CARSON, Calif. – Robbie Rogers departs professional soccer proud of the legacy that he will leave on American soccer and the sports world.

Rogers announced his retirement on Tuesday, ending his trailblazing 11-year professional career that saw the Southern California native play in three countries while winning MLS Cup titles in 2008 and 2014. Apart from his accomplishments on the soccer field, the 30-year-old will be forever remembered for becoming the first openly gay professional athlete in a major American sport in 2013 and helping start a conversation of the importance of inclusion in sport.  

Rogers spent five years with the Galaxy, but missed the entire 2017 season due to nerve damage suffered in his left foot during an offseason surgery. After his eighth operation as a professional, Rogers felt the time was now to move into the next phase of his life.

“Right now, I feel like I’ve played professionally for 11 years and I’ve accomplished pretty much everything that I want to accomplish. I feel like the last five years especially have been so rewarding for me,” Rogers told LA Galaxy Insider. “I returned to play for selfish reasons, but the last five years, I’ve been able to play for more than that. I’ve done what I’ve wanted to do. I’m ready for another challenge. I’m also thinking about my body; I’ve had eight surgeries.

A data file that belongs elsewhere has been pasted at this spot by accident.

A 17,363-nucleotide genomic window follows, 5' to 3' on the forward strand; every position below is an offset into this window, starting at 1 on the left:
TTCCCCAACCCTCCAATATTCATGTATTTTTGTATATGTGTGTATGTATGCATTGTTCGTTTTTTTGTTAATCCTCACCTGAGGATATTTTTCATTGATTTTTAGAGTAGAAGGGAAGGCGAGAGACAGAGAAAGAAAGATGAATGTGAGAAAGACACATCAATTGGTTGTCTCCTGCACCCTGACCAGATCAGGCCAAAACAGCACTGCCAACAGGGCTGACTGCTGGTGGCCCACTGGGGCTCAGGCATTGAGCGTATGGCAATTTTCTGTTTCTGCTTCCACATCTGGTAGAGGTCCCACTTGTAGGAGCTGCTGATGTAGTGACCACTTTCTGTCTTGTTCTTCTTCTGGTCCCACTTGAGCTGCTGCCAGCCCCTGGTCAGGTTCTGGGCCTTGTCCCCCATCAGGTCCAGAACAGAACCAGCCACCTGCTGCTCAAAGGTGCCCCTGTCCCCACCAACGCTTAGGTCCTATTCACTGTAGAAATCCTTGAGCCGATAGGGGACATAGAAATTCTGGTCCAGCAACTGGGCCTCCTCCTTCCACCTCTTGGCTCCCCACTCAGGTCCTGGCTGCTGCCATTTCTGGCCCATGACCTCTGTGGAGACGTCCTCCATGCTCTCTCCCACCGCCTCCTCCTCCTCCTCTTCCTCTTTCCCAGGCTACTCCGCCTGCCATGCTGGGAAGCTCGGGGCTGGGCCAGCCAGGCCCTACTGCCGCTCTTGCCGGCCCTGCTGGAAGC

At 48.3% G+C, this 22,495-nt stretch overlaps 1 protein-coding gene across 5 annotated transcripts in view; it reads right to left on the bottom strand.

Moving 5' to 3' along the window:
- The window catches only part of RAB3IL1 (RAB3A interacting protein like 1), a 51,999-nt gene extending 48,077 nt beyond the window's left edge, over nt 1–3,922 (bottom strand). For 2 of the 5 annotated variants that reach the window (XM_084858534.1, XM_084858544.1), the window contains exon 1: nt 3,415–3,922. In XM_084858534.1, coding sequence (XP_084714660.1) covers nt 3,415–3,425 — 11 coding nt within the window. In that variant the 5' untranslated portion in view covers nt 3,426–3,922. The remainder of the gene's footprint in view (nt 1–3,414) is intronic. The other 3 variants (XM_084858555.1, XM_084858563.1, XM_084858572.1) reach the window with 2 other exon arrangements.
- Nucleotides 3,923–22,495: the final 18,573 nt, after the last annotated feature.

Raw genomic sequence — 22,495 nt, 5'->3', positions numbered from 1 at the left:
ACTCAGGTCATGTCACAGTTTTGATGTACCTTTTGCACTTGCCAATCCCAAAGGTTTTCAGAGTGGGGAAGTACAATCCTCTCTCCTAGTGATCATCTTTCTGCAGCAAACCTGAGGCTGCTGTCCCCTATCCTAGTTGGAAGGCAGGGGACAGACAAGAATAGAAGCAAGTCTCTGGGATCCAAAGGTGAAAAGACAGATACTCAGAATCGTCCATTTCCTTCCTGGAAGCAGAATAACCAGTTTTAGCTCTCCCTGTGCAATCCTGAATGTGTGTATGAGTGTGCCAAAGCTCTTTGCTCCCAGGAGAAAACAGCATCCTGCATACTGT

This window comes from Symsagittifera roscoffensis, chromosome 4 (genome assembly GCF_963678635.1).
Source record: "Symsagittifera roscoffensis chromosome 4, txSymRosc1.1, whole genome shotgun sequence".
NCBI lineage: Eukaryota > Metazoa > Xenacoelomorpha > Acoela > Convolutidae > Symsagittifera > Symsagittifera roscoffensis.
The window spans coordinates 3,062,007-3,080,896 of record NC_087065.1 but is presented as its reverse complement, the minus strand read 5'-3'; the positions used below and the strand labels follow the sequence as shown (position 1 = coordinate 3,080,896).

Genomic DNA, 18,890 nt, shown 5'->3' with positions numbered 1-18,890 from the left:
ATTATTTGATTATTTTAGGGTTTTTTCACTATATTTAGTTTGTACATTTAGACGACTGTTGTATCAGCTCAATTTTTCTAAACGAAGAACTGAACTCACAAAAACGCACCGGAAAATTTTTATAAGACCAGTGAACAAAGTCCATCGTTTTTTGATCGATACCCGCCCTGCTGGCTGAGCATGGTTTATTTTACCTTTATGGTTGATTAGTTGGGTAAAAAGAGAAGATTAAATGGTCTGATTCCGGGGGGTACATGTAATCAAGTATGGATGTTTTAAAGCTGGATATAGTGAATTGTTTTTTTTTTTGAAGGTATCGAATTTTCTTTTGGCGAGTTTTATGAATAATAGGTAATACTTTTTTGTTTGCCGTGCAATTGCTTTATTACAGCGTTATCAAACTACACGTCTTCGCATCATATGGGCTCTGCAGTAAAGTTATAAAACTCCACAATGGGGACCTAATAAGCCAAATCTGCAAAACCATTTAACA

“I had the Achilles last year, and then the other before that, and this year, it was whatever it was with my PRP shots, so I told myself that I'd had enough with my body and I’m really happy with my career. I felt like this was the perfect time for me to step away.”

Following the 2017 season, Rogers spoke with head coach Sigi Schmid about the possibility of a return, but despite the defender's desire to help his old coach in Columbus turn the Galaxy around, he felt it was time to move on. 

“At this point in my career, I accomplished a lot of my goals that I set out for myself. I felt like it was the right time,” Rogers said. “I felt like I needed to start thinking about my body whereas, in the past, I thought to myself that I could play through anything. After this last injury, I thought to myself ‘I’m a dad, I’m 30-years-old, and I want to be able to kick the ball with Caleb when I’m 40.'”